Simply Red Poinsettias

The South's most popular holiday flower comes in many shapes and sizes. Here are eight of our favorites.
Gene B. Bussell

You know it's Christmas when your whole neighborhood is decked out in red, from ribbons to ornaments to--best of all--poinsettias. These beautiful plants offer not one, not two, but many bold shades of red in an incredible assortment of bloom sizes and textures. Surprisingly, as wildly popular as these flowers are, some of their biggest fans have tried only a few selections. This Christmas, explore some new poinsettia possibilities--all in the signature shade of the season.

Five-Minute Flowers
Busy, busy, busy? Poinsettias are perfect for you because they put on a big show even if you do absolutely nothing to embellish them. The easiest way to enjoy these plants is to keep them in their pots. They usually come wrapped in flashy foil and tied with big bows, but you can toss all of that if it doesn't work with your decor. Create a more elegant display by placing bare pots in simple baskets or other creative containers such as colorful buckets, old wooden boxes, and glazed flowerpots that you have on hand.

Be sure to choose a container that's large enough to hold a 6- or 8-inch potted poinsettia. Place a plastic saucer inside your container to protect furniture when you water the plant. Then just drop in a poinsettia, and wow! You get a great holiday look that requires virtually zero effort.

Dress Them Up for a Party
Want something that will really stand out in the crowd at a holiday gathering? Stroll around your yard, and snip some greenery to add to your poinsettia display. Hollies, pines, cedars, and magnolias offer easy and beautiful foliage right at hand. And if you don't have any of these, just visit a nursery that sells live Christmas trees, and ask for some excess branches. Just a few extra clippings will do the trick.

The Right Cut
Most people think of poinsettias in pots, but they also make excellent cut flowers. The trick to using them in arrangements is searing the stems with a candle flame, which will help keep flowers fresh for up to 10 days. Poinsettias secrete a milky sap when the leaves or stems are broken, and you need to stop the flow of that sap to keep the flowers from drooping. The sap isn't poisonous, but it can irritate the skin, so you might want to wear gloves while making the arrangement.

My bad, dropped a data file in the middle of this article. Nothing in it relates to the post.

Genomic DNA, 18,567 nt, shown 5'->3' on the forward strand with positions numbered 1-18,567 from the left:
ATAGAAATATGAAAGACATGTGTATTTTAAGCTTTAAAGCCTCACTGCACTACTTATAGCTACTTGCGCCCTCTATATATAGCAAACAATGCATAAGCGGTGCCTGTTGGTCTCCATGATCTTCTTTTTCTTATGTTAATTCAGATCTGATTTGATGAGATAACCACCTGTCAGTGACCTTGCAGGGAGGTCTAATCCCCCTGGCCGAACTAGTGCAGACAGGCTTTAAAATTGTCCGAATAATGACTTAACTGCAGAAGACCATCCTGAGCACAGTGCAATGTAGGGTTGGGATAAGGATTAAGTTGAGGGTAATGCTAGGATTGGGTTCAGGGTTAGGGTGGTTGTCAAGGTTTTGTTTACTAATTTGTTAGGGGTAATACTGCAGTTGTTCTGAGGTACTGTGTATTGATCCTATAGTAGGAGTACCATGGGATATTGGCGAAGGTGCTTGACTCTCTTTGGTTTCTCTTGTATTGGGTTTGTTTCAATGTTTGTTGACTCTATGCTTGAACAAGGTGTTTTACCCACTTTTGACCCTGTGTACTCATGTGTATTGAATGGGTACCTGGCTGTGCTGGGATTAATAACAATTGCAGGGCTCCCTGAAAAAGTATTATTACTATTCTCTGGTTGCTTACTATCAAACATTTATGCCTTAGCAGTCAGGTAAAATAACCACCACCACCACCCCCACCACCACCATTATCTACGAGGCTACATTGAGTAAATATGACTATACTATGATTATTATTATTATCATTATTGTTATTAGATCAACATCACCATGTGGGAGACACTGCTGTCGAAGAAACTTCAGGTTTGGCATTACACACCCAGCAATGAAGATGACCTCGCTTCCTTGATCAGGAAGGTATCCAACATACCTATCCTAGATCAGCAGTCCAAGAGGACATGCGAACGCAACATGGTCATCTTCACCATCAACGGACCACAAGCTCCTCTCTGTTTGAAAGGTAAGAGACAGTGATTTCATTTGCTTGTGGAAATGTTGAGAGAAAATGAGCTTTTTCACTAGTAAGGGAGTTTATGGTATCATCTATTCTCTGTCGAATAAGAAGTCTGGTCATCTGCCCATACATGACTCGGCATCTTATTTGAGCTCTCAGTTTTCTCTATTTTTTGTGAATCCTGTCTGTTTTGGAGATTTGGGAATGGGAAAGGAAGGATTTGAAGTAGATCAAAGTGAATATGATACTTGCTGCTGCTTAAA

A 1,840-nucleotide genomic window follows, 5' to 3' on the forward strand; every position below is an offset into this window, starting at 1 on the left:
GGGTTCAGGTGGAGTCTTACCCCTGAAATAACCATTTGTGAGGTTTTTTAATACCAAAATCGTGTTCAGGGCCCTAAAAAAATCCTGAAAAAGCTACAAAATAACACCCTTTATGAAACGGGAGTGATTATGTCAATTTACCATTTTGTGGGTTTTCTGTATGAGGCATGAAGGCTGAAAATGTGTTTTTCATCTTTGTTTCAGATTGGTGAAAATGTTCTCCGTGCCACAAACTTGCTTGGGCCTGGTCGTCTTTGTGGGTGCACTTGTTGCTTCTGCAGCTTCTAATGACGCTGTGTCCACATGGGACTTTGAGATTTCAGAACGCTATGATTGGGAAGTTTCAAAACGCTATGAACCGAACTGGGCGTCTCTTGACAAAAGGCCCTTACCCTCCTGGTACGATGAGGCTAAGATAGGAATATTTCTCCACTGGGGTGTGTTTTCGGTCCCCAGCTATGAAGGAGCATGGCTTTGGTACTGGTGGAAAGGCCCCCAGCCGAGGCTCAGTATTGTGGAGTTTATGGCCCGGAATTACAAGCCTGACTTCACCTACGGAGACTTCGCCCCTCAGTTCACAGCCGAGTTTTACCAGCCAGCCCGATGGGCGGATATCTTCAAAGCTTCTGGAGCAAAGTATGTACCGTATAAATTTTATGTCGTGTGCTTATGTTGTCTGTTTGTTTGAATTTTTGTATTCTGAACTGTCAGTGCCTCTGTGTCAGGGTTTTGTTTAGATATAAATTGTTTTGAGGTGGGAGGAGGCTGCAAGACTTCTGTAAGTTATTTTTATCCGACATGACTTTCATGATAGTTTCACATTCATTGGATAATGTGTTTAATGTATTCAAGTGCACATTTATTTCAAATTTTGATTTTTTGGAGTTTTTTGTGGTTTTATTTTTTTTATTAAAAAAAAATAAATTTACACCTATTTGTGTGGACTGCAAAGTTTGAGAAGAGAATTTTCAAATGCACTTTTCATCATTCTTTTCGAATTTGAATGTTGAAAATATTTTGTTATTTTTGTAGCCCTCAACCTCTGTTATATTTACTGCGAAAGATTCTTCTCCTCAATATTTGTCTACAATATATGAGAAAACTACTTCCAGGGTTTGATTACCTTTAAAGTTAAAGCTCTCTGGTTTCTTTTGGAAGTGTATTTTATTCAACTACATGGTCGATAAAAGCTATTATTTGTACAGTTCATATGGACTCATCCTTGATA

Once you cut a stem, sear it quickly to avoid letting too much of the sap drip out, and have a paper napkin handy to blot the sap. Sear the stems with a pillar candle to keep your hands free. The sap will boil or bubble in the flame. (If you're working with a selection that has large leaves, such 'Winter Rose Dark Red,' you'll also need to sear the points where leaves were attached.)

You'll know within an hour if you've seared correctly, because the blossom will remain upright. If it starts to droop, cut a fresh one, and try again. It's really not hard, but you might need to experiment a time or two to get the hang of it.

Place seared stems in tepid water treated with a florist preservative to condition and extend the life of the blossoms. The stems are hollow and will absorb water after they're seared. Change the water every other day. Once they're cut, poinsettias get very thirsty, so check their water level often, and add more florist preservative each time you change the water.

Poinsettia Primer
If you cannot bear the thought of cutting your poinsettia for arrangements, just keep it in the pot. Care is easy. There is no need to fertilize; it's already in full bloom. Water it like most other houseplants. When the top of the soil feels dry, remove the plant from its container or decorative foil, and water it thoroughly. Let excess water drain out before returning it to the container. (Poinsettias don't like wet feet, so don't let them stand in water.)

Choose plants with yellow buds that are tightly clustered and just beginning to open. Also, you want plants with firm bracts and foliage that isn't wilted or broken. The selections we mention should be widely available at nurseries, florists, and garden centers, but you may have to check several sources to locate specific ones.

Poinsettias are tropical, and they like warmth. When you buy your plant, get it into the car quickly to limit any exposure to the cold. They prefer temperatures around 65 to 70 degrees. Place in an area with bright, indirect light. It's best to keep them away from cold drafts (which can chill them) or heating vents (which can dry them out). That's it. Just sit back, and enjoy the show.

Did You Know?
The pretty blossoms of poinsettias (what most people consider blooms) are really colorful leaves called "bracts." The actual flowers are the small yellow buds in the centers. The narrow bracts of 'Freedom Fireworks' make it ideal for cutting. Other good choices include 'Winter Rose Dark Red' and 'Carousel Red.'


"Simply Red Poinsettias" is from the December 2006 issue of Southern Living.